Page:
1917 and the Battle of Beersheba

Why is this event so special?

Australian and US flags in Beersheba during a 2007 event marking 90 years since the battle. (photo credit: REUTERS)
Australian and US flags in Beersheba during a 2007 event marking 90 years since the battle.
(photo credit: REUTERS)
The prime ministers of Israel, Australia and New Zealand will lead much of the Israeli-based diplomatic corps at commemoration events on October 31 to mark the 100th anniversary of the conquest of Beersheba.
Why is this event so special? The Battle of Beersheba was the first major victory for Britain in World War One. Consider this: going into this battle, Britain had been defeated four times by the Turkish army.
The failure of the British to take the Dardanelles led to the resignation of Winston Churchill as First Lord of the Admiralty. His initiative to launch a naval invasion at Gallipoli resulted in 400,000 casualties on both sides and an ignominious Allied retreat.
The British army suffered a humiliating defeat in Iraq (then Mesopotamia) when they were surrounded and surrendered to the Turks at the Battle of Kut.
Under Gen. Sir Archibald Murray, the British army was badly beaten twice at the battles for Gaza.
Murray tried to put a brave face on his humiliating defeat by misrepresenting the casualty figures and claiming that “it was a most successful operation, the fog and waterless nature of the country just saving the enemy from complete disaster.”
The War Cabinet did not see it that way, and Murray was relieved of duty, to be replaced as commander of what was called “The Egyptian Expeditionary Force” by Gen. Edmund Allenby.
This no-nonsense military leader, known as “The Bull” for his build (he stood 194 cm. tall) and demeanor, received instructions from British prime minister David Lloyd George, a Welsh Baptist Zionist, to give the British public a gift by taking Jerusalem by Christmas.
Allenby adopted a new tactic, military deception, by lulling the enemy into thinking he would follow Murray’s example and launch a third major assault on Gaza.
Instead, aided and advised by a Palestinian Jew and a Christian Zionist intelligence officer, Allenby was persuaded to swerve south of Gaza and attack Beersheba because, as Aaron Aaronsohn, an agronomist from Zichron Ya’akov, told him, “that is where the water is.”
Aaronson’s research convinced him that large reserves of water lay hidden under the hot desert surface of the Negev. As he pointed out to a receptive Allenby, without sufficient water for his hundreds of thousands of men, tens of thousands of horses and camels and his motorized vehicles, he had no chance of winning the Palestine campaign.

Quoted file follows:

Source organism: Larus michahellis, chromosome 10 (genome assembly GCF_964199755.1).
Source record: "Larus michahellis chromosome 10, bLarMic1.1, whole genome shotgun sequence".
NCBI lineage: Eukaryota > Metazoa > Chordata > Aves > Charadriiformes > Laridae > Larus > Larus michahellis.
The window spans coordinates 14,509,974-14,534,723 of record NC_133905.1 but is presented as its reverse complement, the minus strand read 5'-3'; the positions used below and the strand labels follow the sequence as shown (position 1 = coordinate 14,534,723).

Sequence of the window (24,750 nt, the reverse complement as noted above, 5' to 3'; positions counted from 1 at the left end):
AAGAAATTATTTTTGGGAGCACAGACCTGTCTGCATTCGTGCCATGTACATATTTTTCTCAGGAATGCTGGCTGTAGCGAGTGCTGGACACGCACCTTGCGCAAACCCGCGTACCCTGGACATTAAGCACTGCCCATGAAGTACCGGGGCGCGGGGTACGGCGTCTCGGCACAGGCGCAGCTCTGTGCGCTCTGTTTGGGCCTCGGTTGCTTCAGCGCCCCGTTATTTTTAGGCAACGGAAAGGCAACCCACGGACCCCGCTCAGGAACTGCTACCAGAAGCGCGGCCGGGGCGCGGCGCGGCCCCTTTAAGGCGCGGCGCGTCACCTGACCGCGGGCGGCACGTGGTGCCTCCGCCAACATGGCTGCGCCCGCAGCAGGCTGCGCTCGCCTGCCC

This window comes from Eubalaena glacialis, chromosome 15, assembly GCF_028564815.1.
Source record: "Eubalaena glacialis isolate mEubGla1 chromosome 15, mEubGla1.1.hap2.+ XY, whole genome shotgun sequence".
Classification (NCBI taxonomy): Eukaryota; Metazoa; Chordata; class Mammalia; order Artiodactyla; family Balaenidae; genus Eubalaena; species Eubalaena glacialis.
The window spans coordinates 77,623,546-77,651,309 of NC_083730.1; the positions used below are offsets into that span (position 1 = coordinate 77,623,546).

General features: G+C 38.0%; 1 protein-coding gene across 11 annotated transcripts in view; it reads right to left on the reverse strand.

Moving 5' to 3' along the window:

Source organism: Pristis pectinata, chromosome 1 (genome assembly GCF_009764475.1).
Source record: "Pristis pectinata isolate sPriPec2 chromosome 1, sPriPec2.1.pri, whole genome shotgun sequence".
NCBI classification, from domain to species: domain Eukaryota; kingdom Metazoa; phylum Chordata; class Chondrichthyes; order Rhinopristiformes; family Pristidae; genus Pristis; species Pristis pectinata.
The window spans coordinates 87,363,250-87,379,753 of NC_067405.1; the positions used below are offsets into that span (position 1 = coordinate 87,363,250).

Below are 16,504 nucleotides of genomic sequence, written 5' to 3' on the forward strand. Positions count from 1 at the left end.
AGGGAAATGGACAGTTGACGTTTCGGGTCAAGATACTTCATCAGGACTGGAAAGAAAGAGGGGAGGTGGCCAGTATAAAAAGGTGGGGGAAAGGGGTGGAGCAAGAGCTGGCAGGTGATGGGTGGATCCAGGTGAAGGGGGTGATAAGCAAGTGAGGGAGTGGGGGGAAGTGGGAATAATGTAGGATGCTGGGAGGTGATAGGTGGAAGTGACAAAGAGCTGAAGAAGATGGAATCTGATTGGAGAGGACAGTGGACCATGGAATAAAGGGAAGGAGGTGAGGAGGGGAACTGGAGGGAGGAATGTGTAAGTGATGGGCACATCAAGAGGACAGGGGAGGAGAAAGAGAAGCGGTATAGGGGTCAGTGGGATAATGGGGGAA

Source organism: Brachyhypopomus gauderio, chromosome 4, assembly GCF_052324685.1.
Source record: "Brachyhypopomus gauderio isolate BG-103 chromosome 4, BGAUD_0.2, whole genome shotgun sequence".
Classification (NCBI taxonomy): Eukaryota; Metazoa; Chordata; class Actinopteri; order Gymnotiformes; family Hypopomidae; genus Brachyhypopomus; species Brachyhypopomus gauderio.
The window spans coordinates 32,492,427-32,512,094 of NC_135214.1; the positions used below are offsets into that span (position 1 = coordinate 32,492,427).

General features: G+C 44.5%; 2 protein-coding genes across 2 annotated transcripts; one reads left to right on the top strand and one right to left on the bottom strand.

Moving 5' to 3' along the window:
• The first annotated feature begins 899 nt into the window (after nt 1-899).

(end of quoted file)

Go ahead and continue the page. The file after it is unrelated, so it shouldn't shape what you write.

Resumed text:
Aaronsohn also knew the trails and wadis that would allow Allenby’s massed troops to negotiate their way from Egypt to Beersheba without getting bogged down in the soft desert sands and for his advanced troops to approach Beersheba relatively undetected.
Despite his name, Richard Meinertzhagen was a swashbuckling British intelligence officer, who became an ardent Zionist. He devised a series of ploys that led the Germans and Turks into believing that Allenby planned to attack Gaza again, using an attack on Beersheba as a decoy assault. One of his methods was to ride close to the Turkish lines, tempting the Turks to come out in pursuit.
When the Turks shot at him he pretended to be hit. He dropped a blood-spattered haversack and made off as if wounded. The satchel contained what appeared to be secret military plans and maps showing Turkish defensive positions at Gaza as well as a forged private letter in which an officer wrote to his sweetheart in London about getting ready to move against Gaza.
The deception worked. According to reports provided by Aaron’s sister, Sarah – the only woman to head an espionage ring in enemy territory during the war – Allenby saw that the Turks were bringing up reserves to strengthen their Gaza garrison.
The Battle for Beersheba began on October 31, 1917, but by the middle of the afternoon no discernable progress had been made. Allenby watched the battle, surrounded by his generals, through his binoculars from a hilltop over the southern flatland leading to the town.
Looking at a potential defeat, or a withdrawal of forces before darkness fell, the order was given to the Australian 4th and 12th Light Horse Brigades to mount a frontal charge against the enemy’s double-lined defensive trench emplacements.
Seven hundred horsemen armed with bayonets rode in three successive lines across a 4.8 km. stretch of open ground. They gradually gained speed until they were at full gallop. With artillery shells and gunfire directed at them they closed on the enemy ranks. The lead horsemen, those that survived the gunfire, leapt over the Turkish infantrymen in their trenches. Their job was to take the town and reach its few water wells, that had been mined for demolition by the enemy.
The second and third line of horsemen leapt the trenches, dismounted, and took on the Turks in hand to hand combat, meeting bullet with bayonet.
This was the last great cavalry charge in military history. The enormous courage of the ANZAC soldiers won the day, Beersheba was taken, and this battle opened the way for the liberation of Palestine and the fall of the Ottoman Empire.
This victory also paved the way for the restoration of the Land of Israel.
The writer is the author of the best-selling book 1917. From Palestine to the Land of Israel. He is also senior associate for public diplomacy at the Israel Institute for Strategic Studies.